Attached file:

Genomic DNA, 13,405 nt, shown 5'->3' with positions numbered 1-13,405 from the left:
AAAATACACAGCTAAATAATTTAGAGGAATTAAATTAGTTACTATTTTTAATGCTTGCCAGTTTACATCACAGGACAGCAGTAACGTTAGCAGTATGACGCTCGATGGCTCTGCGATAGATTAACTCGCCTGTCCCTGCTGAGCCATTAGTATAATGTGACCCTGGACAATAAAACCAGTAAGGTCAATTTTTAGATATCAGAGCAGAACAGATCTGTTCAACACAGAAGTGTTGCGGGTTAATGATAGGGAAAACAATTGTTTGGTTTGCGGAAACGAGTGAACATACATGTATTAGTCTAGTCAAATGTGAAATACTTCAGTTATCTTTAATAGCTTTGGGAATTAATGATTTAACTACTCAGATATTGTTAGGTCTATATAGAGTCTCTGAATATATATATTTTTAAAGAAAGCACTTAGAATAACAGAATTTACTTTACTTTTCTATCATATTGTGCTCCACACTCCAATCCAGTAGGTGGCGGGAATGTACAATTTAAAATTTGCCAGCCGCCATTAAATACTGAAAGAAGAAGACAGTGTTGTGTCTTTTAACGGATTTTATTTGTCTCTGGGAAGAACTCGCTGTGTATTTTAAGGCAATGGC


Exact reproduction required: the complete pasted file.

Genomic DNA, 13,405 nt, shown 5'->3' with positions numbered 1-13,405 from the left:
AAAATACACAGCTAAATAATTTAGAGGAATTAAATTAGTTACTATTTTTAATGCTTGCCAGTTTACATCACAGGACAGCAGTAACGTTAGCAGTATGACGCTCGATGGCTCTGCGATAGATTAACTCGCCTGTCCCTGCTGAGCCATTAGTATAATGTGACCCTGGACAATAAAACCAGTAAGGTCAATTTTTAGATATCAGAGCAGAACAGATCTGTTCAACACAGAAGTGTTGCGGGTTAATGATAGGGAAAACAATTGTTTGGTTTGCGGAAACGAGTGAACATACATGTATTAGTCTAGTCAAATGTGAAATACTTCAGTTATCTTTAATAGCTTTGGGAATTAATGATTTAACTACTCAGATATTGTTAGGTCTATATAGAGTCTCTGAATATATATATTTTTAAAGAAAGCACTTAGAATAACAGAATTTACTTTACTTTTCTATCATATTGTGCTCCACACTCCAATCCAGTAGGTGGCGGGAATGTACAATTTAAAATTTGCCAGCCGCCATTAAATACTGAAAGAAGAAGACAGTGTTGTGTCTTTTAACGGATTTTATTTGTCTCTGGGAAGAACTCGCTGTGTATTTTAAGGCAATGGC